At one time we had over 200 members, and though our current membership is about half at this time, we actively encourage new members to join the society and help us in our mission to be a forum for folk music and dance as well as promote the preservation and continuation of the living art of folk music. I actively encourage young people to participate and join SFMS, as we will need to pass the torch to them in a few years to keep folk music and dance alive!
DO: What else do you have planned for this year?
Desa: The 24th annual Savannah Folk Music Festival will take place Oct. 11-13 at four locations in Savannah. Two concerts, a Youth Songwriting Competition, Folk Songwriting Workshop, Old-Time Country Dance and our largest fundraiser, the Noteworthy Art and Guitar Auction, are part of the festival. This year, our headliner is Peter Yarrow of the famous folk group Peter, Paul and Mary.
DO: What can people expect at a First Friday?
Desa: Attendees at First Friday for Folk Music can expect a top-notch coffeehouse-style concert ... where two groups or solo artists take the stage and share some of the best original as well as covered tunes.
Our sound system is excellent and every seat is a good seat both from a viewing and listening standpoint. We do offer coffee, soft drinks, water, cookies. etc. at nominal cost, proceeds of which benefit the society.
DO: Can you tell us about this month's performers, Lauren Lapointe and duo Loren Barrigar and Mark Mazengarb?
Desa: Lauren is an accomplished Savannah-based singer/songwriter who accompanies herself on acoustic guitar, and will probably play original tunes from her new CD "Superhero." Loren Barrigar and Mark Mazengarb are much-sought-after performers (hailing from New York and New Zealand, respectively), and easily one of the best international guitar duos who excel on stage and demonstrate their amazing guitar-playing skills.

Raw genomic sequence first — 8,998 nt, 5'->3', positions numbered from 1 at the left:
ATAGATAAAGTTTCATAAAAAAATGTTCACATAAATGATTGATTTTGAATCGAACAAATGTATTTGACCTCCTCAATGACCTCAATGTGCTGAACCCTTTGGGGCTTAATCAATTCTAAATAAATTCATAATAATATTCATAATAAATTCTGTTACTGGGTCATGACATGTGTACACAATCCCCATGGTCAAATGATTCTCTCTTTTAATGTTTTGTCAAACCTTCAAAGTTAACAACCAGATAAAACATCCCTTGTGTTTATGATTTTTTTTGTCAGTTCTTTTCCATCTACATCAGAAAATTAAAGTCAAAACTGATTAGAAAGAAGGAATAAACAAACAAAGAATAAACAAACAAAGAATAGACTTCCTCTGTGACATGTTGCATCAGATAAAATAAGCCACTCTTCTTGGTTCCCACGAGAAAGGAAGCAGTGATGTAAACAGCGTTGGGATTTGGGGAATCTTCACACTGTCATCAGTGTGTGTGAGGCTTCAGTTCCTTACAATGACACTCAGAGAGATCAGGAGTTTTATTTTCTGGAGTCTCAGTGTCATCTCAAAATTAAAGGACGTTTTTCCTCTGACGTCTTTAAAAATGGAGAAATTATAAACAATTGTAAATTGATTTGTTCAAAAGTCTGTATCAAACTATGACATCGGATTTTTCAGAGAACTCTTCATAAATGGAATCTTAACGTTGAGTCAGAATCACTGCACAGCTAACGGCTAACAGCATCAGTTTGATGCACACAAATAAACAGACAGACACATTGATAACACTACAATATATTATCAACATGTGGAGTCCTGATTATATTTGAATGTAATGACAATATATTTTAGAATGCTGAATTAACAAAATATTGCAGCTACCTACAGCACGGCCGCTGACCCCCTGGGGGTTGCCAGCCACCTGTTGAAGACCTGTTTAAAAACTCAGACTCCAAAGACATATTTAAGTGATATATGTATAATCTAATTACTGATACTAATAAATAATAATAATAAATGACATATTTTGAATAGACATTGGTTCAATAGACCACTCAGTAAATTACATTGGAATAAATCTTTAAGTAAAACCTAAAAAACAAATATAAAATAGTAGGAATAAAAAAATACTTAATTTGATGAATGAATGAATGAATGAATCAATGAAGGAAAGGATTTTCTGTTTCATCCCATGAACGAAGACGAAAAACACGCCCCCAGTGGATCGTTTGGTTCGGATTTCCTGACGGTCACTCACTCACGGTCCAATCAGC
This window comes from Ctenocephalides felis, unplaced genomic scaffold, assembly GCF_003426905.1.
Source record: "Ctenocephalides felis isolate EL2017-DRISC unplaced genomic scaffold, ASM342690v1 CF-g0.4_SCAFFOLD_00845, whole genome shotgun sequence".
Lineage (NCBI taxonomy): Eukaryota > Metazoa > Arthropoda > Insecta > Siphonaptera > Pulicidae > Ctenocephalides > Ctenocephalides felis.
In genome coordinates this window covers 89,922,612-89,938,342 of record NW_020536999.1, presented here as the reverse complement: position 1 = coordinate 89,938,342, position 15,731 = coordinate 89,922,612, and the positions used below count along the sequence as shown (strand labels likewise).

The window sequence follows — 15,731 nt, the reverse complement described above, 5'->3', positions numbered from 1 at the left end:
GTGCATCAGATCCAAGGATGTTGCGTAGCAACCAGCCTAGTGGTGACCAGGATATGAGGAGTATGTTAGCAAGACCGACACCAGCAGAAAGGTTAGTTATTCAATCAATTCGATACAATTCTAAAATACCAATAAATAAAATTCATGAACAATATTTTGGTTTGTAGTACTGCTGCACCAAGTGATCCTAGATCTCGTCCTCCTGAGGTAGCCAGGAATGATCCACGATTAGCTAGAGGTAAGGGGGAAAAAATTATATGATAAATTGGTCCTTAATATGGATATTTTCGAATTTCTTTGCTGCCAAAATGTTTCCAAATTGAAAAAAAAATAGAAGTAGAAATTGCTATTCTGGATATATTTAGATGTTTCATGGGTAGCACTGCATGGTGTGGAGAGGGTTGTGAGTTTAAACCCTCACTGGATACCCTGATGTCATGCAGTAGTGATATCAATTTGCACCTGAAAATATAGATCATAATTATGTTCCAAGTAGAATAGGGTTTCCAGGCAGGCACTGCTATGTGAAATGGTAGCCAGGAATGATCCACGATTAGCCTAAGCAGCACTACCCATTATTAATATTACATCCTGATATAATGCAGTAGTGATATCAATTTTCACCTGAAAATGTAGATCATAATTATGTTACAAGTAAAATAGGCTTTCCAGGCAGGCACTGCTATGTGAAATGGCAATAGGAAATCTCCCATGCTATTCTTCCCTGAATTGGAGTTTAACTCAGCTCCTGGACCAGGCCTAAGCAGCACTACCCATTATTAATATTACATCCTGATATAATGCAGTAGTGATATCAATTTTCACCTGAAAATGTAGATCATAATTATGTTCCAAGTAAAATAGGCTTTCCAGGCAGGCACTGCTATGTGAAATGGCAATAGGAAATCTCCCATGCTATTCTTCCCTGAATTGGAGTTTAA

I know them very well, and in fact, will be bringing them back for our 2014 Savannah Folk Music Festival next October.
DO: How would you describe the folk music scene in Savannah?
Desa: While many small venues sometimes host "folky" or "Americana" performers, these artists essentially perform in a small bar/coffeeshop as background music for the establishment's customers. There are many groups encouraging singer/songwriters to perform original music, e.g. Savannah Songwriters, and that is good. The singer/songwriter is the past, present and future of folk music.
DO: What do you feel could be done to improve it (and our music scene in general)?
Desa: ... People should consider joining and supporting organizations like the Savannah Folk Music Society and the Coastal Jazz Association, both of which have been around for over three decades and host annual free folk music and jazz festivals for the past 25 years.
The show begins at 7:30 p.m. and I serve as host as well as soundman and begin the concert with an opening tune, some announcements and then bring up the first act on stage. I feature two acts, each of whom perform a 50-minute set, and we end the evening with a closing song. We request a minimum suggested donation of $5 at the door to help support SFMS activities and help defray the cost of renting the hall, production, etc. for our event. Last month, I was one of the featured performers, as was folk icon Michael Johnathon.